Small animal imaging, which models almost all human diseases, has been widely used in preclinical research. In this context, optical imaging has attracted great attention over past several years, among which fluorescence imaging has the superior sensitivity due to exogenous contrast agent. In particular, fluorescence tomography (FLT) enables the three-dimensional (3D) quantitative recovery of fluorescent source in a non-invasive and non-radiative manner. However, it remains difficult to improve the FLT performance for more accurate and reliable quantification. One crucial fact is the missing of an accurate and fast model for in vivo light propagation. The popular diffusion approximation often fails in small animal imaging, while radiative transfer equation (RTE) is the most accurate of realistic models. It has shown by several groups that RTE-based reconstructions offer significantly better accuracy than DA-based ones. However, the major issue preventing RTE from being popular is its unpractical computational burden (e.g., it usually takes days to complete one reconstruction on 3D mouse model). To distinguish from most groups working on RTE-based reconstructions, we have recently dedicated in the development of numerical solver of RTE to improve its accuracy, efficiency and flexibility for practical use. In this project, we propose an ultra-fast solver of RTE so that RTE-based FLT is feasible (e.g., one reconstruction takes <2 hours), for which we will develop novel scattering-adaptive computation and implement the parallelization via graphics processing unit (GPU). The proposed solver of RTE will be first-of-its-kind to the best of our knowledge. On the other hand, FLT can be further improved by synergetic combination of linear complex-source formulation, simultaneous correction of optical background and various state-of-art reconstruction techniques, such as L1-promoted sparsity, framelet-regularized smoothness, Bregman method and multilevel approach. This proposal is featured by both an ultra-fast solver of RTE and innovative reconstruction techniques. The overall goal of this proposal is to develop fast, accurate and practical RTE-based FLT for small animal imaging. We are motivated by two main independent hypotheses that (1) GPU parallelization and scattering-adaptive computation will allow the ultra-fast solver of RTE, which makes RTE-based FLT feasible;(2) linear complex-source formulation and simultaneous correction of optical background will allow further significant quantitative improvement of FLT when combined with various start-of-art reconstruction techniques. Upon completion of this project, the proposed methods will have been validated in phantom experiments and applied to small animal studies. The software will be made publicly available on web.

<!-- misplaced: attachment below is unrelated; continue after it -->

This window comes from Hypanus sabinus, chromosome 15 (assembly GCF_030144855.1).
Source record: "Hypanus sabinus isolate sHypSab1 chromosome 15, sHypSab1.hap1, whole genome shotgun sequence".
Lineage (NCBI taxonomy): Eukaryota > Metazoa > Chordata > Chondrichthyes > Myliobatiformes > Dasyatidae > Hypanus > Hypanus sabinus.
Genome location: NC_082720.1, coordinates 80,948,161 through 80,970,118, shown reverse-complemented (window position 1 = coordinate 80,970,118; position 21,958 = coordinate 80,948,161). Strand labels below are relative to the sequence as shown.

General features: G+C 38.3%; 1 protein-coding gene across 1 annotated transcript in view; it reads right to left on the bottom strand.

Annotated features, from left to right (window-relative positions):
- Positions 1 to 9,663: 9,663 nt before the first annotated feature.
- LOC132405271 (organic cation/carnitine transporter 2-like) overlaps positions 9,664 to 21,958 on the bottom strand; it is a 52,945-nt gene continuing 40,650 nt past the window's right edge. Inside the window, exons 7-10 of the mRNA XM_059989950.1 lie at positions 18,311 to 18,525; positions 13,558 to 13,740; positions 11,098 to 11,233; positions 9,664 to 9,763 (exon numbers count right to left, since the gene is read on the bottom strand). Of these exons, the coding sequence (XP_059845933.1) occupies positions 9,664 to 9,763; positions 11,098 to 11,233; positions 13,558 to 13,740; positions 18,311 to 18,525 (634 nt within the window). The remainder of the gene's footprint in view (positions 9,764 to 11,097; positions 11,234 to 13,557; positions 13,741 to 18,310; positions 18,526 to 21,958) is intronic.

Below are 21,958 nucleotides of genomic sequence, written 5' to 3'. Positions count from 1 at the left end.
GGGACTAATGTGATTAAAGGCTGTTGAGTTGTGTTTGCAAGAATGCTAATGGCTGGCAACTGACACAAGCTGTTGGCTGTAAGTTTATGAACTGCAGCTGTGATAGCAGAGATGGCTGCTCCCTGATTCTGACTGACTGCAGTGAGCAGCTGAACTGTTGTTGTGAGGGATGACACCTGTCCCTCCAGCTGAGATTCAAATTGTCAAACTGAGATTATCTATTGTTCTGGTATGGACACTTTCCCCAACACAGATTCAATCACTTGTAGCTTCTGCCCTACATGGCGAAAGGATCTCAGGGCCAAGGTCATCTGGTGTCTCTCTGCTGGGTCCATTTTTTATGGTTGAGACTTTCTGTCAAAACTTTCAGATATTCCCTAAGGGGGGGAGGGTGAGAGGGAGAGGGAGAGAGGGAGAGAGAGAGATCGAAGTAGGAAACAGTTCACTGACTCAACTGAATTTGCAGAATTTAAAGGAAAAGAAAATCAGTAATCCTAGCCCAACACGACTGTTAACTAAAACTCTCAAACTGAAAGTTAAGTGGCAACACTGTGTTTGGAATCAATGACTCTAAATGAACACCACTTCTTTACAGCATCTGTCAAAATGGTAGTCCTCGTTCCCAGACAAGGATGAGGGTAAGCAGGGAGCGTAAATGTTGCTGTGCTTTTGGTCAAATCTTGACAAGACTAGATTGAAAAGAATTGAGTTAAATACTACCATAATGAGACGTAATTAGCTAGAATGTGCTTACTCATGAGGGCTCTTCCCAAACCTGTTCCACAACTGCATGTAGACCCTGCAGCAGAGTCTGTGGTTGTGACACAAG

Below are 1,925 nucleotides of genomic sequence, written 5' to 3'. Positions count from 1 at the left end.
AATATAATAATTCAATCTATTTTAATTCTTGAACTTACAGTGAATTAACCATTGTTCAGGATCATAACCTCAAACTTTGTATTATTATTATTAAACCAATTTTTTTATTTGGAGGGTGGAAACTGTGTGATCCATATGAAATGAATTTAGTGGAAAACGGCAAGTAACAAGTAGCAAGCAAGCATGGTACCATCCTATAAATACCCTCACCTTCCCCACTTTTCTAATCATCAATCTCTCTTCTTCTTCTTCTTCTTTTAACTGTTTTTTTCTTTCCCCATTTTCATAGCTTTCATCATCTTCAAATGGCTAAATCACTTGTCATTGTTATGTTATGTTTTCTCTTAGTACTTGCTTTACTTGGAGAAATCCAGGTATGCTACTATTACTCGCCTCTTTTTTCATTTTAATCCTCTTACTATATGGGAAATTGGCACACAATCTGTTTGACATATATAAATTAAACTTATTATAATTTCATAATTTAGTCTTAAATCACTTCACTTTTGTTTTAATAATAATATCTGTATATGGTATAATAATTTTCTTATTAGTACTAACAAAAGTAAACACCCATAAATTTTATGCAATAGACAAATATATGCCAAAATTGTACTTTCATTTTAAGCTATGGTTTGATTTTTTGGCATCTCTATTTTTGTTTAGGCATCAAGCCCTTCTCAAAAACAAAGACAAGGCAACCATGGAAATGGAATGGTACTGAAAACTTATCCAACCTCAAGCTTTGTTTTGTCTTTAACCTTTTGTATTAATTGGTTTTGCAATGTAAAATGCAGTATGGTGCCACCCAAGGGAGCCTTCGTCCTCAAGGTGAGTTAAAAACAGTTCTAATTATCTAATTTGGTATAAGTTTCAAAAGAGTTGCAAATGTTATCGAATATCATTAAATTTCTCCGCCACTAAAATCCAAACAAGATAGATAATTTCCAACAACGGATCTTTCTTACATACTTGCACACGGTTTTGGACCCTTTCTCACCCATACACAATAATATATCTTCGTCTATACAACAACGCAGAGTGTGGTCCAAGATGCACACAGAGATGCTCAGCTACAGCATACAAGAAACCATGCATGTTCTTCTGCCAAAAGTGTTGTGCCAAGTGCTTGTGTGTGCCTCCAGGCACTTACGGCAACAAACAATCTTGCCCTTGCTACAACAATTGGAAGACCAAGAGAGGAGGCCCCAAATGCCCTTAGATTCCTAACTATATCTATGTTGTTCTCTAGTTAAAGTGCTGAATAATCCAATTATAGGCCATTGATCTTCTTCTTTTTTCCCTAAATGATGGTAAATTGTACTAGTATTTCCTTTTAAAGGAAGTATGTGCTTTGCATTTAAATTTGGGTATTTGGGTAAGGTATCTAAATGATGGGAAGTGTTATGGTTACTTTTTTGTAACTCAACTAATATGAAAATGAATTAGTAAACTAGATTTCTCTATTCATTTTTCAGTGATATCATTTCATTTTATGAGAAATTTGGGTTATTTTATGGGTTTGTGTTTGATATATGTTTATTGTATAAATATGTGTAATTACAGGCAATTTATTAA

Public Health Relevance

In this project, we will use the most recent development in mathematical theory and computer architecture to improve fluorescence tomography with applications in small animal imaging for human cancer studies. An ultra-fast solver will be developed for the most accurate model - radiative transfer equation, and the state-of-art reconstruction techniques will be incorporated to significantly improve both accuracy and efficiency.

National Institute of Health (NIH)
National Institute of Biomedical Imaging and Bioengineering (NIBIB)
Exploratory/Developmental Grants (R21)
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Special Emphasis Panel (ZRG1-SBIB-J (80))
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Conroy, Richard
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University of California Los Angeles
Biostatistics & Other Math Sci
Schools of Arts and Sciences
Los Angeles
United States
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